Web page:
MOSCOW (Reuters) -Russian President Vladimir Putin on Thursday accused management of falsifying methane data at a Siberian coal mine where an explosion killed 51 people last week.
Rescuers are still bringing bodies to the surface at the Listvyazhnaya mine in Siberia's Kemerovo coal-producing region. It was one of Russia's worst mining disasters this century.
"The management of the mine had systematically taken measures to hide the facts of excessive methane gas levels in the mine," Putin told a televised meeting with officials, citing a preliminary report given to him by investigators.
"The results of toxic gas sensors were falsified," he added.
The mine is owned by SDS-Ugol, a company controlled by local businessman Mikhail Fedyaev and his partners. They said in a statement on Nov. 27 they would provide payments to families of workers who had died and repay their loans.
Watch: Death toll in Russian mine tragedy jumps past 50
"I am ready to bear any responsibility. It is impossible to bring people back," Fedyaev told the televised meeting, after Putin asked him whether the board of directors "somehow keeps track of what is going on with safety or only counts the money."
The mine had a three-stage gas control system and portable gas analysers, but "it turns out that the human factor undercut all this," Fedyaev added.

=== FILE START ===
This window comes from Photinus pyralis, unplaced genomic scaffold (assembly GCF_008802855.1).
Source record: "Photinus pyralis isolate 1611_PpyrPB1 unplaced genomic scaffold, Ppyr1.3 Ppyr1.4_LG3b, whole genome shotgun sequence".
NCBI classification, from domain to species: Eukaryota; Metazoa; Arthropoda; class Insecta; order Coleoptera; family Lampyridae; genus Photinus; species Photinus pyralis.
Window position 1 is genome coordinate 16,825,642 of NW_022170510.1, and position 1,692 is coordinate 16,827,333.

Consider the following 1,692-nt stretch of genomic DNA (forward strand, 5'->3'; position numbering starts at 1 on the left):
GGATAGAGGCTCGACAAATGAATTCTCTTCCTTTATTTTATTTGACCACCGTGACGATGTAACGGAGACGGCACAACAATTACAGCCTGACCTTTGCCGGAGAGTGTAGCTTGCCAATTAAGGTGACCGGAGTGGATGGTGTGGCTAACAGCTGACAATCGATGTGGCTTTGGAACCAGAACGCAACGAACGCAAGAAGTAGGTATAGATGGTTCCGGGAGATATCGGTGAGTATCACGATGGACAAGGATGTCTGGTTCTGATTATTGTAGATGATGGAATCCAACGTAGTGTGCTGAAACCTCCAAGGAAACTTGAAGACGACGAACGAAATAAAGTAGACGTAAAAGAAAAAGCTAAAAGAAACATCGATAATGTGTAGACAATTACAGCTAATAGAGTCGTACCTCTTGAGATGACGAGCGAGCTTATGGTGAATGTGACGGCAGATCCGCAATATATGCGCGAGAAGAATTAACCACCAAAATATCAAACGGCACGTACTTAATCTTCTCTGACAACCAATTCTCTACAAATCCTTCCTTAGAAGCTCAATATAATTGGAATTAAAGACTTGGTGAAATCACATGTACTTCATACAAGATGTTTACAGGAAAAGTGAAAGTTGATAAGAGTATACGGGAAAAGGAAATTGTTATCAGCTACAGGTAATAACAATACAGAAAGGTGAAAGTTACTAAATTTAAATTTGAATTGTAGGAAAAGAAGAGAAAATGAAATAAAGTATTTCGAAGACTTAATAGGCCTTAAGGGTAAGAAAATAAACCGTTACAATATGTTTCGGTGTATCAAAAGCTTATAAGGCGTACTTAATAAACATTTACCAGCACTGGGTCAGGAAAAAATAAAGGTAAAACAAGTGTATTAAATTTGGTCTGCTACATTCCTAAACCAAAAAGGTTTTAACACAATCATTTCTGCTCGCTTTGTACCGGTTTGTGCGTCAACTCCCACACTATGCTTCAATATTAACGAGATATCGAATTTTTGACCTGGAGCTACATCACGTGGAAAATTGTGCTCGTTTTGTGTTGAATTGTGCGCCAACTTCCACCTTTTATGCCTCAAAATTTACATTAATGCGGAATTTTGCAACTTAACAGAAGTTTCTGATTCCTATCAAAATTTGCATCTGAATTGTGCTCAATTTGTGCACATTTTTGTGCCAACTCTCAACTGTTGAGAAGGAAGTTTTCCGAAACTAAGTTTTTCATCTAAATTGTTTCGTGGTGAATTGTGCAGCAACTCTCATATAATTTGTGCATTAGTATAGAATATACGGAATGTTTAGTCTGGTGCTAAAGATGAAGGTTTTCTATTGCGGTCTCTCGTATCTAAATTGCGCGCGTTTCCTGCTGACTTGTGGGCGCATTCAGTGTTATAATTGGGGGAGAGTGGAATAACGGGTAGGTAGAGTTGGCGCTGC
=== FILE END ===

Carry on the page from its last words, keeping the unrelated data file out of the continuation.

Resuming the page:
The investigative committee and Prosecutor's Office will investigate the situation, Putin said.
Three managers of the mine suspected of flouting safety standards and two safety inspectors suspected of criminal negligence have been arrested, officials said last week.
The Kemerovo region has a history of deadly disasters. The last big explosion killed 91 people in 2010. Three years earlier, another blast killed 110.
"We will examine how the decisions made 11 years ago after the terrible accident, the tragedy at the Raspadskaya mine, have been implemented," Putin said, referring to the 2010 blast. "It is clear that more steps will be needed here, including of an economic nature."
Watch: Deadly Russian mine blast
(Reporting by Polina DevittEditing by Peter Graff and Mark Potter)